My criteria for judging negativity

Newspapers are generally money making operations. They print stories they think their reading public will pay for. When they run a story or an editorial cartoon like our Duluth paper did a few months ago they run the risk of canceled subscriptions and lost revenues. They tread a very fine line between needing to print the unpleasant and avoiding layoffs due to lost readership.

If a story wasn't considered newsworthy by reporters and editors it would not be in the newspaper. This is a remarkably subjective question. I think it is fair to say that human interest stories are the most suspect in terms of newsworthiness. Human interest stories are judged by the simple standard: "will our readers be interested in reading about this person and his or her experiences?" Is this really newsworthy? I don't know but I don't want the Duluth paper to go bankrupt and I think for reasons that have more to do with civic boosterism they have chosen to highlight teachers that do good work. I'm glad they print such stories. Even if one individual's efforts in the classroom can't replace a general evaluation of the overall educational program those efforts are at the least symbolic of the good intentions of most of our teachers.

Ah, but what of hard news stories? Do they jaundice the public about public education? Most such stories deal with problems that have become "newsworthy." I think this can happen but I'm glad our press tries hard to "tell it like it is." If the press did not look at our warts it would become like the press in the old Iron Curtain which painfully and predictably described every success of the state and hid every blemish. That kind of self congratulatory myopia hypnotized the communist nations until they fell far behind the open, honest and fractious West. Without the impetus to do better the Iron Curtain rusted.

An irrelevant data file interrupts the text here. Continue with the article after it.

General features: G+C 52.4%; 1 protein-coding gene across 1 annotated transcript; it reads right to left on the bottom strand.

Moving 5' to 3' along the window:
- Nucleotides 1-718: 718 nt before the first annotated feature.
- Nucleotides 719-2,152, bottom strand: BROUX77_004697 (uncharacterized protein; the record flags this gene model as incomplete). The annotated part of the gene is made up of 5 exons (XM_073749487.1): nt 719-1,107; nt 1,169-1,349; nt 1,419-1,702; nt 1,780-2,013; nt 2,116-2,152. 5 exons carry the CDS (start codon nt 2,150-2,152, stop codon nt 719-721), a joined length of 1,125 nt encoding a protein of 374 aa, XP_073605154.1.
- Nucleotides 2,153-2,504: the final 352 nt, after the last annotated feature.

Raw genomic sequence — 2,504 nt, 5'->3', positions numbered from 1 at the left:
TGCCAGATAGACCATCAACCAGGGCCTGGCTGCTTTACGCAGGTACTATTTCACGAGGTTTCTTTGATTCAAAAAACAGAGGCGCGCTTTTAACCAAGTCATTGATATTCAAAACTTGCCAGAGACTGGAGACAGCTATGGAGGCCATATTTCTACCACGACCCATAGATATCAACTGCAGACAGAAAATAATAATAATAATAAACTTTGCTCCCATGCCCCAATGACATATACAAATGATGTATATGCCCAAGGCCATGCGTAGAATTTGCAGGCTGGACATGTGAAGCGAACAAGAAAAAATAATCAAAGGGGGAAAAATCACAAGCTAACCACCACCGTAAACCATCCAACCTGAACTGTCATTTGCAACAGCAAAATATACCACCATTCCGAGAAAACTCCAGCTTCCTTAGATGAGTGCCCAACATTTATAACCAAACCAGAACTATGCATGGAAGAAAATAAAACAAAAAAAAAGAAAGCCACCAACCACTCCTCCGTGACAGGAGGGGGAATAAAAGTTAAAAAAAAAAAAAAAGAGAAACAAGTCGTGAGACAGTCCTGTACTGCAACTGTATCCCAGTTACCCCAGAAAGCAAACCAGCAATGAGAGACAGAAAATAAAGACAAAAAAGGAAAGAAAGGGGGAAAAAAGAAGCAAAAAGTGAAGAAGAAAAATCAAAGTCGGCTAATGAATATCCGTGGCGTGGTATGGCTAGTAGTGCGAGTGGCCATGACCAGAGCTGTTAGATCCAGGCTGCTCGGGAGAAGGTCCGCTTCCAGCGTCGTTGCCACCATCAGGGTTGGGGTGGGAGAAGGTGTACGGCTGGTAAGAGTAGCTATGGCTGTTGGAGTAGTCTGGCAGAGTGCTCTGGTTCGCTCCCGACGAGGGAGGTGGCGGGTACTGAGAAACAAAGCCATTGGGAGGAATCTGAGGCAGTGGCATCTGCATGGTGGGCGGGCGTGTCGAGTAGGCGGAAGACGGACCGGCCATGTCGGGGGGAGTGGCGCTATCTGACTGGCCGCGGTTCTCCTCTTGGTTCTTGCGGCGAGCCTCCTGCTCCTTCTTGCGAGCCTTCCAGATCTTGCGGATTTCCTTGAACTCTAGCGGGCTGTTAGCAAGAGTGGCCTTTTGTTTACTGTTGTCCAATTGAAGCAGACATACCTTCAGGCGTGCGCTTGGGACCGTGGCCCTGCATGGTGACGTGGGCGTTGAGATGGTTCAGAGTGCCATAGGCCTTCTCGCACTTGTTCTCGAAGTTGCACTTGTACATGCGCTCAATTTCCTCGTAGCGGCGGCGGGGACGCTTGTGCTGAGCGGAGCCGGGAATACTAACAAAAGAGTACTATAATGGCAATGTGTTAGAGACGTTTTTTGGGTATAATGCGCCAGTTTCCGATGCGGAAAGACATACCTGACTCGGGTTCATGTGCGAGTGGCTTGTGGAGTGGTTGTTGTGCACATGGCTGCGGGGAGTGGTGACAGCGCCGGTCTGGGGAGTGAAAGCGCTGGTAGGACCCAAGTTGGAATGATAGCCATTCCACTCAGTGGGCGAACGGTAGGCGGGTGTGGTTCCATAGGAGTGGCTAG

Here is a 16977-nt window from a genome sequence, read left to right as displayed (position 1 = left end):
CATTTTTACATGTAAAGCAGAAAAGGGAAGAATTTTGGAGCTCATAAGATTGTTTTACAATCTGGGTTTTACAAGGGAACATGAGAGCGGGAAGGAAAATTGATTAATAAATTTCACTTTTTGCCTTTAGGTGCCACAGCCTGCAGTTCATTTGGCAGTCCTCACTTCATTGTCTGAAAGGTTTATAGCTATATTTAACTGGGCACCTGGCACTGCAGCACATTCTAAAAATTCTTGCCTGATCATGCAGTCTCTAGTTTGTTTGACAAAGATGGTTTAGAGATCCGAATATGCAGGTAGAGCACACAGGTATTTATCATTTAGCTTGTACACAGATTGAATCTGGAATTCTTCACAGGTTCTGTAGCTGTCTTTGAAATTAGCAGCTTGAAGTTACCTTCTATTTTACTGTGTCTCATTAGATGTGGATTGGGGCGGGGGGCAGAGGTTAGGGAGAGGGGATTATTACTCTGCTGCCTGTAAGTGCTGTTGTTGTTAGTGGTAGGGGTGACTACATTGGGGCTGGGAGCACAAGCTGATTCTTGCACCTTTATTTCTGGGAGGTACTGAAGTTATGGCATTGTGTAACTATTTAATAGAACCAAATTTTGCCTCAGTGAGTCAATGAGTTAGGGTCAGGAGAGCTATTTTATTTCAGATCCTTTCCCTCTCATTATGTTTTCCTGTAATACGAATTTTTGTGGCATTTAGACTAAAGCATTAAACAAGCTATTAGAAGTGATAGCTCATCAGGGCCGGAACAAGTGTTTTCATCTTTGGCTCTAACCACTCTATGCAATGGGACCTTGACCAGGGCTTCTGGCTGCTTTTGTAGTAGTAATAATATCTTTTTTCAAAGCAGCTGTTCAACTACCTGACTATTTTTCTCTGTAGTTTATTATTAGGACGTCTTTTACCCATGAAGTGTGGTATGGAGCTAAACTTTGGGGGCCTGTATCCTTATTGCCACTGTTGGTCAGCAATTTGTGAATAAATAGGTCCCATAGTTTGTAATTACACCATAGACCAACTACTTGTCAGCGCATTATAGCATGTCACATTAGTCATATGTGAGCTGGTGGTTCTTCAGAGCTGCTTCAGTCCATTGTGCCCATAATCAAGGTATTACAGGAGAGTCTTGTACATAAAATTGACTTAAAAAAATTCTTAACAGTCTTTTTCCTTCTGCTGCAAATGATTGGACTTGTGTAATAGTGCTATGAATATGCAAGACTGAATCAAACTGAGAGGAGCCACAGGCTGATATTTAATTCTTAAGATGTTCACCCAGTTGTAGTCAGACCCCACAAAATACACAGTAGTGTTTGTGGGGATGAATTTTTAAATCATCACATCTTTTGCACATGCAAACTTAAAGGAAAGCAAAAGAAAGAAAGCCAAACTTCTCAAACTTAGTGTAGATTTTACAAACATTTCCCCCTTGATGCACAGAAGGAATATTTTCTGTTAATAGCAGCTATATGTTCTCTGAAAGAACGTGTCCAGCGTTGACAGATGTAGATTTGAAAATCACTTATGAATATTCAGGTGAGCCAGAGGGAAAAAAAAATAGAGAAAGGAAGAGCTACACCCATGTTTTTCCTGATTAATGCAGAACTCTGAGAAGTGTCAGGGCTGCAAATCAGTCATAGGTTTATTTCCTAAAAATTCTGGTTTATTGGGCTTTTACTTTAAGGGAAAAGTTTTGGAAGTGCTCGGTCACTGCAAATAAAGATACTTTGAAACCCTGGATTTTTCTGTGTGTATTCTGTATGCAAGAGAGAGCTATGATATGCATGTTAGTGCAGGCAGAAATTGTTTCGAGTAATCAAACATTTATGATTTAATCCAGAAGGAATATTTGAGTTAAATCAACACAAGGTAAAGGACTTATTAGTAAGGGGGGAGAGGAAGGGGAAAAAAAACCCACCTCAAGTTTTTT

This is not to say that every news article that highlights some societal ill is necessarily helpful. A news program which shows a suicidal man threatening to jump off a bridge for the titillation of the viewing audience is simply gratuitous. It no longer has as its objective informing the public but becomes merely sordid entertainment.

The first time I put a story about the Littleton massacre in my table I violated my initial plan to list stories about negative events as neutral if they simply described things which school officials had no control over. I listed Littleton as being negative because it was negative and horribly so. I didn't want to be criticized for minimizing a terrible tragedy. And yet, as horrific as Littleton is, it has not been a story about the incompetence of schools. Littleton may show us a failure of our society, or a flaw in our culture, but its coverage in the press has been neutral in that we've simply been told what happened.

My cousin lives in Littleton. Her son attends a public high school in Littleton and until the next day I had no idea which one it was. All night I pictured my daughter and my cousin's son sitting side by side in their strollers 15 years ago outside the Denver zoo. If ever there was a negative story, Littleton is it, and yet it was not negative in the sense that it demeaned public education. No state legislator or anti-tax champion or anti-union activist stood up and said: "Look folks, public education screwed up again.!" The latter is what I'm looking for when I list an article as negative. In this regard Littleton has not been negative although it has been a nightmare.

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